Reforms over garda informers proposed
Sweeping reforms of handling of garda informers are to be introduced in a bid to root out fake agents, it emerged today.
In a radical move to address the corruption and negligence in An Garda Siochana uncovered by the Morris Tribunal, would-be agents will be subjected to extensive vetting.
The measures, proposed by a working group headed by Deputy Commissioner T.P. Fitzgerald, were designed to ensure informers' safety, smoother handling operations and better understanding of the value, or lack of value, of covert information.
It is hoped the Code of Practice, drawn up after months of extensive international research, will guarantee the best agent handling systems anywhere in the world. In a submission to the Morris Inquiry, the informant management working group recommended:
- Detailed source handling units to be created dedicated to running informers.
- A compulsory and rigid system of registration of informers by every officer along with a full and detailed assessment of the proposed agent.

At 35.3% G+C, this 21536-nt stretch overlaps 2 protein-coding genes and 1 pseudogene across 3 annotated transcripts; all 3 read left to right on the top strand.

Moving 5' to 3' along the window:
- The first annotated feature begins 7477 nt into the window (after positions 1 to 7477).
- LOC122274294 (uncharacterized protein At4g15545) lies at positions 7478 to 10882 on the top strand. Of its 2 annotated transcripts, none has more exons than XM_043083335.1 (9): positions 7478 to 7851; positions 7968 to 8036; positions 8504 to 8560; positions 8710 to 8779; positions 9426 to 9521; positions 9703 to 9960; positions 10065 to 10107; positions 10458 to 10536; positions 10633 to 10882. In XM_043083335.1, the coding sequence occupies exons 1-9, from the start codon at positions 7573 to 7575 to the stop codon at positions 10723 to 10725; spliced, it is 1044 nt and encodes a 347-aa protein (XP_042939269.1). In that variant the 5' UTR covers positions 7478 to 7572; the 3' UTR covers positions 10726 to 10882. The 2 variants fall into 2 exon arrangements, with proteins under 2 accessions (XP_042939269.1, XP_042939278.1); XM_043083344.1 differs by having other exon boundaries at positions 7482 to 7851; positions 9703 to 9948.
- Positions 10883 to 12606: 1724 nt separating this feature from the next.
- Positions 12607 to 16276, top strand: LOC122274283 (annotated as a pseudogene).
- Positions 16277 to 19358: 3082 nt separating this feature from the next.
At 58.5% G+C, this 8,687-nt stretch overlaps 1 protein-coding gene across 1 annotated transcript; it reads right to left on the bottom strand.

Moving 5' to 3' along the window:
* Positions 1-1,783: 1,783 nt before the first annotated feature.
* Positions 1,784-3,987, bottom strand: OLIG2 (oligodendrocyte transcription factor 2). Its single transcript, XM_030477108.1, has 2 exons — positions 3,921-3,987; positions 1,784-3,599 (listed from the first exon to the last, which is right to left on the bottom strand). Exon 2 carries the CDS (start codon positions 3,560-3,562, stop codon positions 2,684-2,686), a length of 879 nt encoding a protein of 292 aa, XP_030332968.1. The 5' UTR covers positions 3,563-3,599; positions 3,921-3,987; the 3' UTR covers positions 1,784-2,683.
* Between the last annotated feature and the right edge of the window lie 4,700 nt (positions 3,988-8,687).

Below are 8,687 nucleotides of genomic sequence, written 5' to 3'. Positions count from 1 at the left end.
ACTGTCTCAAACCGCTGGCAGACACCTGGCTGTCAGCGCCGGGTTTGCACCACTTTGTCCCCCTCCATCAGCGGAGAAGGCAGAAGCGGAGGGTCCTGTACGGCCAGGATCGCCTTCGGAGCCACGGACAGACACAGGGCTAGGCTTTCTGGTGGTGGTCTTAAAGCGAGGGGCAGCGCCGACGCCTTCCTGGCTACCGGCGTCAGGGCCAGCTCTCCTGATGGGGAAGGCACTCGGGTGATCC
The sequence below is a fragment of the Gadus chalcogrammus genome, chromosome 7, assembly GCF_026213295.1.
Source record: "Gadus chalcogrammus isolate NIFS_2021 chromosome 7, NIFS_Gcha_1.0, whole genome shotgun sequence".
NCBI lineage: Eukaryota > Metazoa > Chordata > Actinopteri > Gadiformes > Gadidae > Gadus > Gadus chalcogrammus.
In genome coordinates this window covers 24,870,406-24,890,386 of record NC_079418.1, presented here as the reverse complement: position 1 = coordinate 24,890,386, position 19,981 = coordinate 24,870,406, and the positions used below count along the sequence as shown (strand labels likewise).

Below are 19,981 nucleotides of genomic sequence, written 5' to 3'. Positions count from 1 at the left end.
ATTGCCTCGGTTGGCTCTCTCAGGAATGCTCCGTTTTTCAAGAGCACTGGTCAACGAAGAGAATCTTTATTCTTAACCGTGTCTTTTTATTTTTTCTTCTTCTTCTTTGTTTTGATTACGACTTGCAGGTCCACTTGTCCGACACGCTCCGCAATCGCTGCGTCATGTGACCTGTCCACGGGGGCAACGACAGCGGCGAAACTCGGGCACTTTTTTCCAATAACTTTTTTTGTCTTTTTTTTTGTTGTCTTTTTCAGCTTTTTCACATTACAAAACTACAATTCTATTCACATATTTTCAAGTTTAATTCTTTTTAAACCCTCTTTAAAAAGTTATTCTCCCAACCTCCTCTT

- A full and detailed background and risk assessment, and if needed a face-to-face interview with the would-be informer.
- A separate and complete file containing all records and dealings with informers to be kept by the Crime and Security Unit in Phoenix Park.
- A superior officer to keep a high level of supervision on dealings and relationship of officers with the informer.
The recommendations were made to the Tribunal following a string of alarming findings of how gardai in Donegal dealt with informers during the early 1990s. In his report Judge Morris revealed there was no official garda manual governing the handling of informers in the force.
Mr Fitzgerald, who has headed nine working groups set up in the wake of the first report of the Tribunal, stated that while the findings of the inquiry had been accepted by his superiors implementing them would take time.
Policing experts from Canada, Australia, UK, Germany and Europol were approached in a bid to draw up a best practice model. And the working group insisted improved facilities were needed both at garda headquarters in Phoenix Park and at training colleges if the radical changes were to be fully implemented.
They recommended Garda Commissioner Noel Conroy appoint a senior officer to carry out an annual review of operations while a High Court judge should also be hired to conduct a yearly independent review.
A modern training network was proposed to highlight the dangers of running agents while the group called for a National Central Source Unit (NSCU) to be formed to manage informant handling and ensure best practice.
It is proposed the NSCU will maintain close contact with local supervising officers and handlers while giving feedback to officers on the ground on the value, or lack of value, of information.
The final report of the working group was sent to Mr Conroy at the end of April.